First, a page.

Worldwide artists, instrumentalists and choral groups – mine included- have performed this number in a variety of concert formats and styles, so, I dismissed the original version when evaluating your performance of this song this week. I truly wanted to see what you could do with these lyrics.

Emotionally, I felt that you were establishing a strong connection to the storyline, allowing the lyrics to live and breathe in a new way through your very gentle and tender delivery of this song.

It would have been interesting to see how much stronger this song would have been had you accompanied yourself on a classical guitar, although I have to say that the orchestral background was absolutely breathtaking. However, I always find that you are truly within your comfort zone when you perform with your guitar, so part of me wishes that we could have seen two versions of this number.

At any rate, I thought you delivered many poignant and meaningful moments throughout this performance and I congratulate you for challenging your artistry by selecting one of the most signature musical theatre songs of all time.

Good work, Jason!

Critique: Jason –I hope you continue to follow the technical advice given to you through these Vocal Masterclass articles and through the vocal coaches associated with American Idol.

However, it does worry me that you did not take advantage of Sir Andrew Lloyd Webber’s legendary experience in the world of musical theatre. You were working with the very best there is and to not take full advantage of this enormous opportunity is madness. You can only grow, develop and expand your artistry by polishing your craft with the proper mentoring utensils.

Okay – I am off my platform. Let’s dissect the problems that ensued this week. Once again, your shallow breathing pattern wreaked havoc with your vocal projection. There was a permanent airy quality in your voice because of your lack of ongoing support from the diaphragmatic breathing muscles.

Additionally, your collapsed posture throughout this number just aggravated your technical problems. Always remember to elevate and expand the rib cage muscles, creating space and freedom in this area of your body. This will not only encourage you to take full advantage of these muscles but also heighten your awareness of their existence.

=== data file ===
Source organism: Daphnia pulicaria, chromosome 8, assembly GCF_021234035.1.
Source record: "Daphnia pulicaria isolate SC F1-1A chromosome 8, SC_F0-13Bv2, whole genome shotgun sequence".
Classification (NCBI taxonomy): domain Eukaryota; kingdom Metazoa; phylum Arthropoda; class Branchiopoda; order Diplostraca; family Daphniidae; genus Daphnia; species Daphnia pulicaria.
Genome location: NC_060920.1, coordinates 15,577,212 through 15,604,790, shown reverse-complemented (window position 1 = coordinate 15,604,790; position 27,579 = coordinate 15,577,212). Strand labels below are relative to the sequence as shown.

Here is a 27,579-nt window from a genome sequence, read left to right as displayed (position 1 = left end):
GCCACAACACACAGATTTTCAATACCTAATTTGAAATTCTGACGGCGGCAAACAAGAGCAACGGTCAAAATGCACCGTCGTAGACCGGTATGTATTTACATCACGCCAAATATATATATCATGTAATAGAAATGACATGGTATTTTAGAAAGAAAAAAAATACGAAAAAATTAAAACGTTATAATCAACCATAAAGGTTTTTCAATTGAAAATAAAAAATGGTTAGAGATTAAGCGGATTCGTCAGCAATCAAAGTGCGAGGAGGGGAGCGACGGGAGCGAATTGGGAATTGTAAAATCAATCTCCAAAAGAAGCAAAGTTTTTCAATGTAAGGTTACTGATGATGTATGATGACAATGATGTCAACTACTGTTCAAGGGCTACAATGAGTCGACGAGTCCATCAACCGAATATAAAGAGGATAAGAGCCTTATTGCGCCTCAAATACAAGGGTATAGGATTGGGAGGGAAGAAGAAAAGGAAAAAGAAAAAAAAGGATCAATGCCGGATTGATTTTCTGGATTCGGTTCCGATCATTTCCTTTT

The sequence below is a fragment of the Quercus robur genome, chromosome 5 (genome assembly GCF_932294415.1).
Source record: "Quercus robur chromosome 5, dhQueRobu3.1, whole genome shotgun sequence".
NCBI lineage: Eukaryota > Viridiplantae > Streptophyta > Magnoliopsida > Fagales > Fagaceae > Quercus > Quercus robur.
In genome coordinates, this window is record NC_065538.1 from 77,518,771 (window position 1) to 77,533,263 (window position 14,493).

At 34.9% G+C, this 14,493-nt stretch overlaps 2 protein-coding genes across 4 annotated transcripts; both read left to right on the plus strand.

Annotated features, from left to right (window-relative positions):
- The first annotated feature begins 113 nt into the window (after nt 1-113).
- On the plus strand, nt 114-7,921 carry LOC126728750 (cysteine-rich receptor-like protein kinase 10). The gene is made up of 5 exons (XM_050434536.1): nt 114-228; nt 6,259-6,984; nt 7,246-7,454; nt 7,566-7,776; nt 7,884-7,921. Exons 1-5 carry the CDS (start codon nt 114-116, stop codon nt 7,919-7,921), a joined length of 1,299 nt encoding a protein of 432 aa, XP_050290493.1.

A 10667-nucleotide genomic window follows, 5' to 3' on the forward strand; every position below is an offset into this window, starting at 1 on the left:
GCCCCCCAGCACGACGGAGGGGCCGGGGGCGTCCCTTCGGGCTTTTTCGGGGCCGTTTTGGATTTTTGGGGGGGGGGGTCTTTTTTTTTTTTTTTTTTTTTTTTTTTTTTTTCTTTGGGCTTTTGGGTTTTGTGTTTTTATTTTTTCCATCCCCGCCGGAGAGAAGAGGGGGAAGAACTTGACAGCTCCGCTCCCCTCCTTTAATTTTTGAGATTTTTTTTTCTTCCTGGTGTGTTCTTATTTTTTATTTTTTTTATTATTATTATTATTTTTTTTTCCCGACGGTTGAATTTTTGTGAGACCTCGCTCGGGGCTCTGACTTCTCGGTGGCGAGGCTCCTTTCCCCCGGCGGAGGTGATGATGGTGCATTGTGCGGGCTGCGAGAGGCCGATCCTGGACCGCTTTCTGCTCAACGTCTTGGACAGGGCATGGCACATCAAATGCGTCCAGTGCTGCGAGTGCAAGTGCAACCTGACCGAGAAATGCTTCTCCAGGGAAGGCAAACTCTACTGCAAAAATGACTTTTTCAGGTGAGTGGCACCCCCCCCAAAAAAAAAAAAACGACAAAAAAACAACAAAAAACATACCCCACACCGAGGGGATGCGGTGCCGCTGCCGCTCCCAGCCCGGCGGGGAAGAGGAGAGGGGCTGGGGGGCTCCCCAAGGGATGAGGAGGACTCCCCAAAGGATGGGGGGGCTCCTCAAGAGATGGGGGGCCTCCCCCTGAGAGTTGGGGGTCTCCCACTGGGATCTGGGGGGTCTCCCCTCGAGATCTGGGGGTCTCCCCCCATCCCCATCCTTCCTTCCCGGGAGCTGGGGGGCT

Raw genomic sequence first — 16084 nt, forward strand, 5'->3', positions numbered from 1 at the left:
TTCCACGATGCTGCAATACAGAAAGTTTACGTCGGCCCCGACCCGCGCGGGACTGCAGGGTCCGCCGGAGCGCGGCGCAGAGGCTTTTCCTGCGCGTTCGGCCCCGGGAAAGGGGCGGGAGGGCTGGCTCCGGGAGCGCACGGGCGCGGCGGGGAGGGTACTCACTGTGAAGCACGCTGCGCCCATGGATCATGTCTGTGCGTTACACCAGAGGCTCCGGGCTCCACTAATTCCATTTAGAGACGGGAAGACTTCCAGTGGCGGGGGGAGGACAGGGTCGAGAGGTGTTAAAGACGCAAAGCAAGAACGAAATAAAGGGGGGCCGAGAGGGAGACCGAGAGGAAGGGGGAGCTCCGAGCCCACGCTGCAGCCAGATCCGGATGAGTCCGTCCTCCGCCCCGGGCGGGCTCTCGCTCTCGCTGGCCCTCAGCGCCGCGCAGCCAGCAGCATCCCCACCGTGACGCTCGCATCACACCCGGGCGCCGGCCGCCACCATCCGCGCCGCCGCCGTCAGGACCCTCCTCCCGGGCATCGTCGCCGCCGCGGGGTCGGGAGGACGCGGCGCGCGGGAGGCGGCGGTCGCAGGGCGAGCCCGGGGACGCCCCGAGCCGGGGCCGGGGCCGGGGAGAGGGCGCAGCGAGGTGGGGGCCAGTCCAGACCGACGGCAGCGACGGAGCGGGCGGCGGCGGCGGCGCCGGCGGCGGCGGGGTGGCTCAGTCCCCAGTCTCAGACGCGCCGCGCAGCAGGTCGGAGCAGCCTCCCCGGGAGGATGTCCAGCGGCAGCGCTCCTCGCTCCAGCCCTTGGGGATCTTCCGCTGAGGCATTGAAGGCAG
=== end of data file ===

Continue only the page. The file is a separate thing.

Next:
Furthermore, this song presented some inherent challenges to you, especially given the less than stellar refinement of your technical support. The melodic structure in this song is quite extensive and, if a singer is not properly trained to handle this inherent challenge, then the voice starts to sound uneven and asymmetrical.

Because of this, you encountered some projection problems in the bridge of this song, where you were forced to sing through your lower range. I have always found this part of the song to be extremely tricky and for you, Jason, it was a tough ride. Your natural voice needed the reinforcement and enhancement of strong diaphragmatic support and, without it, your voice sounded emaciated and fragile.

Also, I am curious as to why you remained seated throughout this performance. In the final segment of this song, I was waiting for you to rise from your seat and move toward the audience. A change in position when you began the phrase, Touch me, would have heightened the visual dimension in this showcase, creating a powerful impact in the closing segments of this song.

And the ending: “Look – a new day, has begun”should have been underscored through a slower and more deliberate tempo – with an emphasis on “Look” – allowing your gaze to move toward a solitary point in the room, and accented by a close visual by the studio camera.

Had you done this, you would have potently concluded this song- sending a strong, lasting message to your audience. I know this for a fact, as my choir, the Timmins Youth Singers, performed this song with two original male cast members from the Canadian Production of “Cats” and this is exactly how we ended this song. There was not a dry eye in the house.